A worker rides a bicycle in front of the reactor...

A worker rides a bicycle in front of the reactor building of the Bushehr nuclear power plant, just outside the southern city of Bushehr, Iran. (Oct. 26, 2010) Credit: AP

It's no secret that the Obama administration badly wants a nuclear deal with Iran. And it's no secret that the Iranians are playing hard to get. The talks, which were supposed to yield a final agreement this week, have been extended to July. That's a relief, because right now, the best deal is no deal.

Many of the finest minds in strategy and physics have spent years arguing over the parameters of a deal with Iran. But it's easy to overthink this problem. We know what nations that give up on nuclear weapons programs look like. They look nothing like Iran.

The United States has done a lot of good work to limit the spread of nuclear weapons. We discouraged Taiwan and South Korea from going nuclear. After the Soviet Union fell, we encouraged, and paid, the former Soviet states of Ukraine, Kazakhstan and Belarus to get rid of the Soviet nukes they had inherited.

We supported confidence-building efforts between Brazil and Argentina that ended their nuclear rivalry. In the 1990s, our pursuit of Iraq's nuclear program persuaded South Africa to come clean about its nuclear stash. In 2004, during the Iraq War, we frightened Moammar Gadhafi into giving up Libya's program.

But all of these places either went through a democratic transition, or -- in Libya's case -- were scared into doing the right thing. Fundamentally, they came clean about their nuclear programs of their own accord. While we offered incentives, our incentives were never decisive.

We've offered loads of incentives to North Korea to give up its nuclear weapons, with no success. We've never been able to bribe or talk nations into giving up nuclear weapons: They usually give up nukes because they have newly free political systems and no longer want to have the bomb.

None of this is true of Iran. The anti-Western regime of 1979 is still in power. If you doubt that, watch the videos of the charming "Death to America" rallies held across Iran earlier this month. Rallies like that are organized by the regime.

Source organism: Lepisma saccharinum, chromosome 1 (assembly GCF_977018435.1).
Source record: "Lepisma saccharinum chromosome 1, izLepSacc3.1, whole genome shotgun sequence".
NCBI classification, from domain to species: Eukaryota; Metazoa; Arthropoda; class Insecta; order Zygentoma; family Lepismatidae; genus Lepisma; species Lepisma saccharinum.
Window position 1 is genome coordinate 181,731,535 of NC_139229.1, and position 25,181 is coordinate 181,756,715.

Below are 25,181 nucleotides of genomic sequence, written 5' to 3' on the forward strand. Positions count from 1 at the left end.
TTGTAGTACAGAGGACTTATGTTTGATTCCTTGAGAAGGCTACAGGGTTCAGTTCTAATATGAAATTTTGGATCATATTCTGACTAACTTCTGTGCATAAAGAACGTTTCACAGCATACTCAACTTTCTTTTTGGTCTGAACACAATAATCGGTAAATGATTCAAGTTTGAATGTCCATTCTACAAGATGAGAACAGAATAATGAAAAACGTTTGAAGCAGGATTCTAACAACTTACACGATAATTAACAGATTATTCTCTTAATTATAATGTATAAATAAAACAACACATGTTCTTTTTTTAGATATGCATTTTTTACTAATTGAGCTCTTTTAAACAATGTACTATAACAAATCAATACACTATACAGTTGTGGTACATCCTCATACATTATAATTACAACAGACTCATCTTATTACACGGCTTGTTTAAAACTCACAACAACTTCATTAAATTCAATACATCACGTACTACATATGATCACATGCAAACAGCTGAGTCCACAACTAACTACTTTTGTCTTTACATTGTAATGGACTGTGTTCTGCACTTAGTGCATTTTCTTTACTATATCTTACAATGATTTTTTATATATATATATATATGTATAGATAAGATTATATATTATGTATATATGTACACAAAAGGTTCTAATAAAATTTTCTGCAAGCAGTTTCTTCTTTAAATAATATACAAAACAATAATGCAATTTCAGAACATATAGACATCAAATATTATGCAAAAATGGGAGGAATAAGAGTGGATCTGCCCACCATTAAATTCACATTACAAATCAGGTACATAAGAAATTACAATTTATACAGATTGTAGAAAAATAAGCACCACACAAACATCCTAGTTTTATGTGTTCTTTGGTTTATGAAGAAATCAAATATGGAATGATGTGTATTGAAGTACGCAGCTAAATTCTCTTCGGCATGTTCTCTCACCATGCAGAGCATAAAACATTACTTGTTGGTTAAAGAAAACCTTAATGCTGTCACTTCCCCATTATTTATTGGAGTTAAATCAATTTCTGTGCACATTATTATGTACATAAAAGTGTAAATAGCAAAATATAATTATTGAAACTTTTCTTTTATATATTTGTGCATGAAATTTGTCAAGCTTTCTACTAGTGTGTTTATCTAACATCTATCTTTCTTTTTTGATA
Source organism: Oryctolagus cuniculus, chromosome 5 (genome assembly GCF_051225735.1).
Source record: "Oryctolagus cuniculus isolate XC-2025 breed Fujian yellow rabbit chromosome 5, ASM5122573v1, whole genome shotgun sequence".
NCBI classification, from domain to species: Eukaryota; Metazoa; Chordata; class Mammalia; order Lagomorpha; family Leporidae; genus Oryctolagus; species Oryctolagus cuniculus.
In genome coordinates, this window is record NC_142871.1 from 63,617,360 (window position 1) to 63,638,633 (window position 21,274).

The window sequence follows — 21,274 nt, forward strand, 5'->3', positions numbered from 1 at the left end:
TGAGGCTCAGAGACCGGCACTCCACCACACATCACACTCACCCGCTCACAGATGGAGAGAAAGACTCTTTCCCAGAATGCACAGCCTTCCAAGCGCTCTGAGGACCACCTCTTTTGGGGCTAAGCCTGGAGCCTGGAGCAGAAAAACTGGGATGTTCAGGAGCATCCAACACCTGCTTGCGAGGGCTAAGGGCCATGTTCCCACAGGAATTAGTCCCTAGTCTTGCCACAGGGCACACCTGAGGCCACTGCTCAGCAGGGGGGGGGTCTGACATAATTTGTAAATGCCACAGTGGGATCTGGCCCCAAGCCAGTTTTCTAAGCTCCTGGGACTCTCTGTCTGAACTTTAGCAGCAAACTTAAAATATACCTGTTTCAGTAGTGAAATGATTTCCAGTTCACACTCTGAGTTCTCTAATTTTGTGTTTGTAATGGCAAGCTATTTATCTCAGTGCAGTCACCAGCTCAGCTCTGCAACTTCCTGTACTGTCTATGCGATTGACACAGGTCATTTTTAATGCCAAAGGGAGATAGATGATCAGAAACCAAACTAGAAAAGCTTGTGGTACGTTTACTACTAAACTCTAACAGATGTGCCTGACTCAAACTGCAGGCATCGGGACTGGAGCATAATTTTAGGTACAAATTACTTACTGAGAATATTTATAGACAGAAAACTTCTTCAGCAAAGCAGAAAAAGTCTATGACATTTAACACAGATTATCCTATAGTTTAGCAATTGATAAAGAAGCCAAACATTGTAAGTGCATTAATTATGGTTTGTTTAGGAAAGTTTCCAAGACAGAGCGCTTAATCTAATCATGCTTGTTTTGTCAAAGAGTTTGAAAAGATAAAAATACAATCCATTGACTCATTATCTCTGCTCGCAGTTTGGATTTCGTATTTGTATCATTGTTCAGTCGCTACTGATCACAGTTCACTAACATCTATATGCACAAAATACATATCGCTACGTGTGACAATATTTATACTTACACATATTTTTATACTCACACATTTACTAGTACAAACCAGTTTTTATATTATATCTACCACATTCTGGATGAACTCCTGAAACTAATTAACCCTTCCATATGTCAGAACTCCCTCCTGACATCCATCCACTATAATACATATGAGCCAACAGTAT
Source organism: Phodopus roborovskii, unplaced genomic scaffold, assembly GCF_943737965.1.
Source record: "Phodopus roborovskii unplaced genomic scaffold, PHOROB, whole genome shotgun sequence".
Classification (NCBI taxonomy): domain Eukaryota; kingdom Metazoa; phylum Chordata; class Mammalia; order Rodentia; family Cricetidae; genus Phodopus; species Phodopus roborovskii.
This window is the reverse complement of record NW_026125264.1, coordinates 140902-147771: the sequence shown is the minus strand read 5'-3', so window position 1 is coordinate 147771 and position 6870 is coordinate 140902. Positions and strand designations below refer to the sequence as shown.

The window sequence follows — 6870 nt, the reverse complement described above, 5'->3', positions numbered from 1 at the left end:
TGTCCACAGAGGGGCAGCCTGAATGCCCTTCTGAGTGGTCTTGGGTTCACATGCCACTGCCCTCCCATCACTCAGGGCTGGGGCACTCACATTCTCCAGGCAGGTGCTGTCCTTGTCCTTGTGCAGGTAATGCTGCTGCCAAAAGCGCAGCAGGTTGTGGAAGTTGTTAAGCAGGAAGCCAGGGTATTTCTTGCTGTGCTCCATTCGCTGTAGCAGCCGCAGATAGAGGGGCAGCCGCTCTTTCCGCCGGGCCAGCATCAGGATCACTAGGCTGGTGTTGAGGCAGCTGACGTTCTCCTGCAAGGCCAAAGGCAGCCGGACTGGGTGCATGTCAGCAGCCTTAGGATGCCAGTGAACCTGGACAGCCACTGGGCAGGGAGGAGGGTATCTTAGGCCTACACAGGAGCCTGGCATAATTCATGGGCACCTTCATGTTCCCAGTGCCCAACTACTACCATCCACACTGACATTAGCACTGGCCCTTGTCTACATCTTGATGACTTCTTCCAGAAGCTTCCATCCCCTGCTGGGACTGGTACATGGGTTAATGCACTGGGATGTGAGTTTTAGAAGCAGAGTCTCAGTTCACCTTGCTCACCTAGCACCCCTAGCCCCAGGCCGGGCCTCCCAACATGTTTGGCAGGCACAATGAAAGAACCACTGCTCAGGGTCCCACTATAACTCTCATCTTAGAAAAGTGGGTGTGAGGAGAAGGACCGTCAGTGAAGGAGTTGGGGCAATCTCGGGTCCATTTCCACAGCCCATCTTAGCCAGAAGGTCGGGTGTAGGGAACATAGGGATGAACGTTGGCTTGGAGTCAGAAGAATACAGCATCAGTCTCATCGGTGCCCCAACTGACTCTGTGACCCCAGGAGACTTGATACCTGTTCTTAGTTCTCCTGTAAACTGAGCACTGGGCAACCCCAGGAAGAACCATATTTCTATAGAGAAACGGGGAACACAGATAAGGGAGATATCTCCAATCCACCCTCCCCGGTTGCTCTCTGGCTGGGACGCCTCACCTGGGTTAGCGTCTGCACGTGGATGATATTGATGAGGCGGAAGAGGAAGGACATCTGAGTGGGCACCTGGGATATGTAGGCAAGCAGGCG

This isn't complicated. If Iran wanted only civilian nuclear power, it would make that clear. Instead, it has repeatedly been caught cheating, it is developing long-range missiles, and it demands the right to unlimited nuclear research, with no accountability for its past lies.

This is the behavior of a nation that wants a nuclear weapon and a means of delivering it, and is only interested in stalling until it gets both. My conclusion is, therefore, simple: There is currently no basis for meaningful negotiations about the Iranian nuclear program.

The Israelis fear an Iranian bomb would be used to destroy them; merely having the bomb would allow Iran to intimidate its neighbors. That's why the time isn't ripe for a negotiated solution to the Iranian nuclear problem. Iran views its program as an opportunity, not a problem.

The United States and its allies can't bribe Iran into giving up this program, and we have decided not to threaten Iran into giving it up. Iran is therefore going to continue to build its bomb. The only agreement we could make with Iran now is to accept that it is not going to quit.

If we want to change this unhappy state of affairs, we have two options: Use the threat of military force to bring the existing regime seriously to the table, or reimpose tough sanctions with the goal of bringing a better government to power.

Unfortunately, we are doing neither, because the administration wants a deal badly. But when you want a deal badly, all you get is a bad deal.

Ted R. Bromund is a senior research fellow in The Heritage Foundation's Thatcher Center for Freedom.


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